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Environmental Geosciences, V.
New constraints on buried Triassic basins and regional implications for subsurface CO2 storage from the SeisData6 seismic profile across the Southeast Georgia coastal plain
1Department of Earth and Ocean Sciences, University of South Carolina, Columbia, South Carolina; [email protected]
2Department of Earth and Ocean Sciences, University of South Carolina, Columbia, South Carolina; [email protected]
3Department of Earth and Ocean Sciences, University of South Carolina, Columbia, South Carolina; [email protected]
4Department of Earth and Ocean Sciences, University of South Carolina, Columbia, South Carolina; [email protected]
Olusoga M. Akintunde did this work as part of his Ph.D. at the University of South Carolina. He received his M.S. degree in geophysics from Stanford University, and his M.Tech. in exploration geophysics and B.Tech. in applied geophysics from the Federal University of Technology, Akure, Nigeria. His research involves seismic imaging, rock physics, and petrophysics for subsurface characterization and fluid monitoring.
Camelia C. Knapp is an associate professor of geophysics at the University of South Carolina. Her areas of research involve active source seismology for applications in petroleum exploration, marine gas hydrates, and subsurface characterization for CO2 storage. She received her B.S. degree in geophysical engineering from the University of Bucharest, Romania, and her Ph.D. in geophysics from Cornell University.
James H. Knapp is a professor of geology and geophysics at the University of South Carolina. His research interests are in regional tectonics, structural geology and basin analysis for applications in hydrocarbon exploration, subsurface CO2 storage, and characterization of gas hydrate reservoirs. He received his B.S. degree in geology from Stanford University and his Ph.D. in structural geology and tectonics from Massachusetts Institute of Technology.
David M. Heffner is a Ph.D. candidate at the University of South Carolina. He earned an M.S. degree in geological sciences from the University of South Carolina, and a B.S. degree in computer science and a postbaccalaureate major in earth and environmental science from Furman University. His research focuses on the rift tectonics of the southeastern North American margin.
We thank our colleagues John M. Shafer, Mike Waddell, Adrian Addison, Duke Brantley, and Mark Evans from the Earth Sciences Resources Institute, Columbia, South Carolina, for their contributions toward this work. We also thank Bill Clendenin and Scott Howard of the South Carolina State Geological Survey for providing valuable references and helpful discussions on the South Georgia Rift basin. Dr. Pradeep Talwani, an emeritus professor at University of South Carolina–Columbia, provided helpful feedback on the manuscript. We thank the DEG editorial board and the two reviewers for their excellent reviews. The well logs used for this study were provided by the Southern Company based in Georgia. The S6 line was licensed and made available by Geophysical Pursuit, Inc. We thank Landmark Graphics, Inc., for providing the ProMAX 2-D seismic processing and analysis software. This material is based on a work supported by the U.S. Department of Energy under award number DE-FE0001965.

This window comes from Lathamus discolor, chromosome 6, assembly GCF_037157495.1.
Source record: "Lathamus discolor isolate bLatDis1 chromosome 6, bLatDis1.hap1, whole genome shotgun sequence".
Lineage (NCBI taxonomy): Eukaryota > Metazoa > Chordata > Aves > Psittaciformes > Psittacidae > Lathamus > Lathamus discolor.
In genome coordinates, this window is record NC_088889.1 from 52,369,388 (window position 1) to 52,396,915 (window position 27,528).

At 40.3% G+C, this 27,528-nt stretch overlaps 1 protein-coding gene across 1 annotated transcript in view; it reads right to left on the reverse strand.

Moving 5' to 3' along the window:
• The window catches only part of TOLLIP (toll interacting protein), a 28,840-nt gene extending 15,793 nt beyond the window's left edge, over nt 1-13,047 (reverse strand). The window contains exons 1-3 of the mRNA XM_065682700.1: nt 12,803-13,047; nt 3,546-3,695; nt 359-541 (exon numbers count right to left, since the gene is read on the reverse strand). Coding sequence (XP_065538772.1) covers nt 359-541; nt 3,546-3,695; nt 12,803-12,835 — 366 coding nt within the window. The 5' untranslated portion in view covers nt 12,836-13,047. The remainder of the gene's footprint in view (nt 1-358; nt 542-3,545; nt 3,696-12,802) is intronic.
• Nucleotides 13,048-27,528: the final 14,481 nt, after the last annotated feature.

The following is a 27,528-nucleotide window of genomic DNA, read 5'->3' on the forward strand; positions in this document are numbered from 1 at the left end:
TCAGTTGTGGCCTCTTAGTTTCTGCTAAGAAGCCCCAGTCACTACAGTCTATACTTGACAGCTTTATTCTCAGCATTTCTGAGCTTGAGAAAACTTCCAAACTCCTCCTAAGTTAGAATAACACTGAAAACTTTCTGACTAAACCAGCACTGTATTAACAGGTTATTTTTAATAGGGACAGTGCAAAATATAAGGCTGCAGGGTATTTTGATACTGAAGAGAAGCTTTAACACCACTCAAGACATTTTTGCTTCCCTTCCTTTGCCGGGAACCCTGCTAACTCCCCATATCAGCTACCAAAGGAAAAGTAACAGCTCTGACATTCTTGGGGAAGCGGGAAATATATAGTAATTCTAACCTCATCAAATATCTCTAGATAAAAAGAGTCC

This paper was prepared as an account of work sponsored by an agency of the U.S. Government. Neither the U.S. Government nor any agency thereof, nor any of their employees, make any warranty, express or implied, or assumes any legal liability or responsibility for the accuracy, completeness, or usefulness of any information, apparatus, product or process disclosed, or represents that its use would not infringe privately owned rights. Reference herein to any specific commercial product, process, or service by trade name, trademark, manufacturer, or otherwise does not necessarily constitute or imply its endorsement, recommendation, or favoring by the U.S. Government or any agency thereof. The views and opinions of authors expressed herein do not necessarily state or reflect those of the U.S. Government or any agency thereof.
Reprocessing of the SeisData6 coastal plain profile was motivated by the need to provide enhanced subsurface imaging critical to site characterization studies for CO2 storage within the South Georgia Rift (SGR) basin. The objectives were to identify and interpret subsurface reflectors for evidence of the buried Triassic basin and its underlying characteristics. Our new interpretation, supported by analysis of well data, has helped substantiate the presence of a Triassic basin beneath the coastal plain sediments in Southeast Georgia. This basin is approximately 2.2 km (1.7 mi) deep and 170 km (106 mi) wide and appears to coincide with the subsurface convergence of the southwest and northeast extensions of the Riddleville and Dunbarton basins that are subsidiaries of the main SGR. It is characterized by distinctively higher seismic velocities relative to the overlying coastal plain sediments and manifests a series of subhorizontal reflectors below the topmost reflector. We reinterpreted the topmost reflector to originate from a change in velocity and density between the Cretaceous coastal plain sediments and the underlying Triassic rocks. This does not always originate from the Pre-Cretaceous basalt contrary to previous interpretations. The interpreted absence of basalt from this study is consistent with Heffner et al. (2012) showing that basalt is not prevalent throughout the SGR basin. Seismic discontinuities in the southeast of the basin suggest Triassic normal faults. Our data show no clear evidence for the Augusta fault that was identified in other studies in the vicinity of the Piedmont–coastal plain boundary in Georgia and South Carolina.
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